There are really two classes of solar energy generation: One is photovoltaics; the other is concentrated solar thermal, which means you heat something up and turn that heat into electricity [through] a turbine or some similar mechanism. We are working on a heliostat technology—which means a mechanism for following where the sun is in the sky—that will make photovoltaics more efficient, because the photovoltaics will be more ideally oriented towards the sun. You get about 20 or 30 percent more energy out of the same solar cell if you can cheaply track it.
Perhaps more importantly, it takes about 80 percent of the cost out of the heliostat field of traditional solar thermal. These are these huge plants in the desert. The heliostat field is about 50 percent of the cost of the whole plant, and we want to take about 80 percent of the cost out of that. So, net, hopefully make a 30 or 40 percent decrease in the cost of that type of electricity.
Is most of that cost in the materials, or in some advanced technology?
For all energy technologies, they are at such enormous scales that really the cost of the machines is somewhat equivalent to their weight. Anything you can do to make them lighter weight or more efficient means a very high cost reduction. Because they’re all made out of commodity materials: silicon, aluminum, and steel, and carbon—these are cheap bulk materials. You have to use them efficiently to cover vast surface areas. So we end up winning because we use a lot less material to point the same amount of light, and we use even cheaper materials and manufacturing processes.
We’re also working on making natural gas tanks for substitutions for petroleum or gasoline tanks for cars and light trucks. Per mile, if you give me the same car, and I have a natural gas motor in one and a gasoline motor in the other, the natural gas car will produce about 25 percent less carbon per mile traveled. The only thing that would change that is if there are methane leaks in the extraction process.
Which there are, right?
There absolutely are. If you have 3 to 4 percent parasitic leaks from the wellhead, then it’s net-zero better than gasoline.
Nevertheless, I’m super excited about it. I think the role of engineers in society is to provide technology options for society to choose yes or no. And as much as engineers would like to be the judge, jury, and executioner, we have to work with what society wants. So, I believe it’s worth developing this capacity because I think we can solve the wellhead problems of natural gas. I think it’s very important to have higher energy independence, so you have to weigh the moral conundrum of fracking, versus the moral conundrum of fighting oil wars in foreign nations.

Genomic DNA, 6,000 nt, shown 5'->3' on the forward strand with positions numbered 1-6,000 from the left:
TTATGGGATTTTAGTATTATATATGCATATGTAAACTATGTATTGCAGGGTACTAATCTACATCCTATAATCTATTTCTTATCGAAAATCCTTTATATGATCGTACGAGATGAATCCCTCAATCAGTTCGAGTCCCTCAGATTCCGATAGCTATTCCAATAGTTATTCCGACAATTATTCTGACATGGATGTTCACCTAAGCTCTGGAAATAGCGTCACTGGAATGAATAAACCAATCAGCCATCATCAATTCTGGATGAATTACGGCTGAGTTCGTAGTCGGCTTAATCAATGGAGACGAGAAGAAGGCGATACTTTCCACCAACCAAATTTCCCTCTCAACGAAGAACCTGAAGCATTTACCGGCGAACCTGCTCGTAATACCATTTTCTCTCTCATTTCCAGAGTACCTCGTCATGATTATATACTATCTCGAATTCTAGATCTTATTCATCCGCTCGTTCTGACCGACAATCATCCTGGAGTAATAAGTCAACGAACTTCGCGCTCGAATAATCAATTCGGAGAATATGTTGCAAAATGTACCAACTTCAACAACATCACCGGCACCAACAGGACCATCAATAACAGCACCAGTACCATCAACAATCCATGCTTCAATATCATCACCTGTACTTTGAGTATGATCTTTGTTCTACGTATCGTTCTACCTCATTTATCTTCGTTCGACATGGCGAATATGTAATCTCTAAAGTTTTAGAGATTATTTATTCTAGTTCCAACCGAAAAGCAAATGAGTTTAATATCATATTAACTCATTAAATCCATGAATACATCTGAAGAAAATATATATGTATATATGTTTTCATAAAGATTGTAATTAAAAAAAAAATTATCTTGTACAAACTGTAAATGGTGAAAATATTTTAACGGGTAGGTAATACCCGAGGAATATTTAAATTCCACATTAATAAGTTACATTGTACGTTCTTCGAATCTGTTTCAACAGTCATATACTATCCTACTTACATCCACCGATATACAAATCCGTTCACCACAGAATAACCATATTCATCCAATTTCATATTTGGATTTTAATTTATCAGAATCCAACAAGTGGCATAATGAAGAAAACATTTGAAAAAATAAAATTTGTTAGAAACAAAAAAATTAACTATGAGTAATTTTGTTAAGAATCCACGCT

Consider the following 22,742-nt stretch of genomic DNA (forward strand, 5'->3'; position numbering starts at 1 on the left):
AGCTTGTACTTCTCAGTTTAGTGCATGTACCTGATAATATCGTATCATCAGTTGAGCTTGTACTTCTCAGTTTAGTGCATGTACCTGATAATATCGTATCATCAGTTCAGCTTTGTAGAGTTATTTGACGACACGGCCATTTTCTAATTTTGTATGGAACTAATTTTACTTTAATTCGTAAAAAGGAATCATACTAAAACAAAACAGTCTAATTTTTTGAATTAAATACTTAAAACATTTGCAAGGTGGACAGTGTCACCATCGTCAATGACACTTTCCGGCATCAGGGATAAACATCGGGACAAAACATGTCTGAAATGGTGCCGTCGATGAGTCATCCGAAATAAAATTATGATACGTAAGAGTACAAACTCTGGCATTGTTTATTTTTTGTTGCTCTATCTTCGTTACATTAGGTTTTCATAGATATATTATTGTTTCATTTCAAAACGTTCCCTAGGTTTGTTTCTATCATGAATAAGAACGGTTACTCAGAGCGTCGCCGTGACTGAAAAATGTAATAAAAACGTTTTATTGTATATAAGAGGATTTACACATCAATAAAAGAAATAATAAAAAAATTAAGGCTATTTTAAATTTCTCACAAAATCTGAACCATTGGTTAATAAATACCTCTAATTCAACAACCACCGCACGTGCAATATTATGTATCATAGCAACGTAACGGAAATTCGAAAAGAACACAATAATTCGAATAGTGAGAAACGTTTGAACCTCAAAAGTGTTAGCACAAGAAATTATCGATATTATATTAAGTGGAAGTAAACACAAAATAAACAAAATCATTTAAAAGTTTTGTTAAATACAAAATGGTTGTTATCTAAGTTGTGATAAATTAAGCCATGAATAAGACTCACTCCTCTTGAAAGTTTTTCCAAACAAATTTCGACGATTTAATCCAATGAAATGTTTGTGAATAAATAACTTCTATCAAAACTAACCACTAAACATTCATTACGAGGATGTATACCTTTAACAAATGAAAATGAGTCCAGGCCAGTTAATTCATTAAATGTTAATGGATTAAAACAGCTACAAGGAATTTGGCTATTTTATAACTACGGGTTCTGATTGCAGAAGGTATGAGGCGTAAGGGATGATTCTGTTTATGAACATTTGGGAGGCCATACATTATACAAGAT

The same technology that we’re developing in those tanks is also useful for large-scale compressed air and compressed steam energy storage. So we’re creating a technological capacity that’s useful in other domains in energy.
How did you decide to approach the problem of natural gas cars from this particular angle, with tanks that can be conformed to the shape of a car?
In general, as an engineer or scientist, you have a certain set of tools, a certain set of hammers, and you bang all of the nails you see with that set of tools and hammers.
Within this building, we happen to be very good at geometry and computational geometry, and some arcane areas of mathematics, such as space-filling curves. Turns out, we were also do a lot of work on pressure vessels, because we were working on inflatable objects for a long time.
Through serendipity (I think we should ascribe a lot more of society’s invention to serendipity than to anything else) just because we were thinking about energy and space-filling curves and pressure vessels, this all came together. Because you needed to sort of be aware of those three things to have the insight to produce the particular new technology tanks that we’re doing. In some respects, every project in the building has an origin that’s serendipitous like that.
You’ve written recently about the value of a research model based on a multiplicity of small, independent labs. Would you explain that?
The modern research model isn’t in fact the modern research model. Up until World War II, a majority of research was done in independent labs and commercial laboratories, and a little bit at universities. National labs really didn’t exist.